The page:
British army sergeant who tried to kill wife by sabotaging her parachute convicted of attempted murder
Victoria Cilliers, 41, suffered severe injuries to her spine, broke her leg, collarbone and ribs and only survived because she landed in a newly ploughed field
A British army sergeant who sabotaged his wife's parachute, causing her to plunge 4,000 feet to the ground after jumping from a plane, was found guilty on Thursday of trying to murder her.
Victoria Cilliers, 41, suffered severe injuries to her spine, broke her leg, collarbone and ribs and only survived because she landed in a newly ploughed field, a court heard.
Her husband Emile Cilliers, 38, who had denied attempted murder, will be sentenced at a later date.
Winchester Crown Court heard that, knowing his wife was planning a skydive, Cilliers had sabotaged her parachute in an airfield toilet cubicle in Netheravon, southwest England.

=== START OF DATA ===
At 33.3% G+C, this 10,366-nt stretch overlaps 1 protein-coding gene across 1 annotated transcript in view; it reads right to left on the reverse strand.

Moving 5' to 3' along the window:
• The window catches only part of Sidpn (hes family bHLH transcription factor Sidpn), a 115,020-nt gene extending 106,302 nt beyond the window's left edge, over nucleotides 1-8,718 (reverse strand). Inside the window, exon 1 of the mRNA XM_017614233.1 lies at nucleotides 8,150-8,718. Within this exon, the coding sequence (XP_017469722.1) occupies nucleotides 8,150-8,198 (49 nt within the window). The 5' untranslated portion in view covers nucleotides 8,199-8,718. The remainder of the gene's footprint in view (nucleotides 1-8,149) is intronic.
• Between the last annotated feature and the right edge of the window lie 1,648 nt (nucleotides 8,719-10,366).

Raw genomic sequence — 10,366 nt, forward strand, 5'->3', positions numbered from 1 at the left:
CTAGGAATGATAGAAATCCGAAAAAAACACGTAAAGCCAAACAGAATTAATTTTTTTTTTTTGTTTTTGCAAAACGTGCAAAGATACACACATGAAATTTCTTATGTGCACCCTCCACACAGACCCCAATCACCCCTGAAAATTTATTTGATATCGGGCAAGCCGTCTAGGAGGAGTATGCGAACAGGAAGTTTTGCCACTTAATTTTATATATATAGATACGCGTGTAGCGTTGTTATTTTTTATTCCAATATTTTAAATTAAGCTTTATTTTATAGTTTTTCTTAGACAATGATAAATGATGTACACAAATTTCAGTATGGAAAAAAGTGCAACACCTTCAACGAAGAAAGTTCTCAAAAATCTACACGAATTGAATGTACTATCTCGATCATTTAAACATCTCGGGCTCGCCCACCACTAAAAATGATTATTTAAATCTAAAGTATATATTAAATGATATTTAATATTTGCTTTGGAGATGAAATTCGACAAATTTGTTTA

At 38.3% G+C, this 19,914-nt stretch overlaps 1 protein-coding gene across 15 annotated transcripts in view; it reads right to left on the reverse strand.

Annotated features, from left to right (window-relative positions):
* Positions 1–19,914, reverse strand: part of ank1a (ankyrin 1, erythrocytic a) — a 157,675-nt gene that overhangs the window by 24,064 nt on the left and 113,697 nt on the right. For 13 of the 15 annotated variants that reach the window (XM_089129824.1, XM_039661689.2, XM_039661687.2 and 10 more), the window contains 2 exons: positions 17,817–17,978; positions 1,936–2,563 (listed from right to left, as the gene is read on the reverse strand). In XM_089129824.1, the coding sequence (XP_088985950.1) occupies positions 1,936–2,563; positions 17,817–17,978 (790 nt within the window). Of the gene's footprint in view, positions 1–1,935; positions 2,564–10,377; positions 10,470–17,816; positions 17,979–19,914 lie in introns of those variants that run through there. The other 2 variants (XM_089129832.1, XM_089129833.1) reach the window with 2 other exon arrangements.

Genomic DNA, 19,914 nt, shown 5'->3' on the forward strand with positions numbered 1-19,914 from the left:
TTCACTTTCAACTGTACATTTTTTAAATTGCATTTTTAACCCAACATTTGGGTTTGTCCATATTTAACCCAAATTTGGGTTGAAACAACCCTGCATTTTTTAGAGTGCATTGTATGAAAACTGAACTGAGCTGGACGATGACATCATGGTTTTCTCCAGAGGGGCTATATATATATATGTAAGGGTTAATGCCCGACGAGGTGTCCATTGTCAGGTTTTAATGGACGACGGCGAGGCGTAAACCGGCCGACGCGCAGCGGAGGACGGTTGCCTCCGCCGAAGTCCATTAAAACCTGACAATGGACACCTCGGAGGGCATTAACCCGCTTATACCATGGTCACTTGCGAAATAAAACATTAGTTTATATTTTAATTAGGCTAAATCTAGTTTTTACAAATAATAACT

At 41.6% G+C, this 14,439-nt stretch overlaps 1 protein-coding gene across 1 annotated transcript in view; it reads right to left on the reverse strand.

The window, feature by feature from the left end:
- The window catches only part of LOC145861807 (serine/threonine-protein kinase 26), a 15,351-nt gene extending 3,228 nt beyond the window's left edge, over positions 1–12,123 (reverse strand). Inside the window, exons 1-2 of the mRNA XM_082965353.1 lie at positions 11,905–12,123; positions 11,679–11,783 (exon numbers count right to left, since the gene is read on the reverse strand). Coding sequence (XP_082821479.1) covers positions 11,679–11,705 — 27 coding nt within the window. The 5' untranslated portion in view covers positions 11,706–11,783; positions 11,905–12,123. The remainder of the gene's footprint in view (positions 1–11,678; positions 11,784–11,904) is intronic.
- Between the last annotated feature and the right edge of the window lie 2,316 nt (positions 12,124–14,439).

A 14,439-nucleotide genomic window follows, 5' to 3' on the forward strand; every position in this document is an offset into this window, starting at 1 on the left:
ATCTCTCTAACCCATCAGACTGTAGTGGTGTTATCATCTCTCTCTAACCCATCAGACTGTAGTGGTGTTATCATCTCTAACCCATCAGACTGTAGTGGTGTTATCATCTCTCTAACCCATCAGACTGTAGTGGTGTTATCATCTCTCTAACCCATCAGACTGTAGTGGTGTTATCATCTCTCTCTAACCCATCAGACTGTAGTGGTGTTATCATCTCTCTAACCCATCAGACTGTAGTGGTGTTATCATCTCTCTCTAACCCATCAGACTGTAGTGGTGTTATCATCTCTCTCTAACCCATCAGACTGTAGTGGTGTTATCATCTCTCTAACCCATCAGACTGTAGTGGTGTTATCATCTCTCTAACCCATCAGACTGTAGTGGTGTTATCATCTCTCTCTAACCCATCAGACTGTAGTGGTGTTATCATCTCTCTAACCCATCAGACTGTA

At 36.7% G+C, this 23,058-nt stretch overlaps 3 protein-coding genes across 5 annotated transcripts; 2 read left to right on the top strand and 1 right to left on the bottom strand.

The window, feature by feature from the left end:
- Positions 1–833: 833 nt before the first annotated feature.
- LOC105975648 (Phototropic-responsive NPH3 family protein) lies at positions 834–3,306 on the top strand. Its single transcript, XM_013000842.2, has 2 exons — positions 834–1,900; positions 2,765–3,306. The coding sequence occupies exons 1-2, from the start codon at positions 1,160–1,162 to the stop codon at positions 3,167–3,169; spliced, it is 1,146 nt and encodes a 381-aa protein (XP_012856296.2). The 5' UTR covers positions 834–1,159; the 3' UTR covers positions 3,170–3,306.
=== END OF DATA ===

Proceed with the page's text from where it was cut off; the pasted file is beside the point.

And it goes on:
Lines to the main canopy were twisted and parts were missing from the reserve, stopping the chute from opening when she jumped from the plane in April 2015.
The court also heard Cilliers had tampered with a gas cooker at the family home hoping that when his wife turned it on, it would explode.
"The evidence all pointed to Emile Cilliers as the man with the motive and the opportunity to commit these calculated attempts to murder his wife," said senior prosecutor Amanda Sawetz in a statement.
Police said after the trial that Cilliers' motive had been to obtain an insurance payout on his wife's death, which would have allowed him to start a new life with his lover.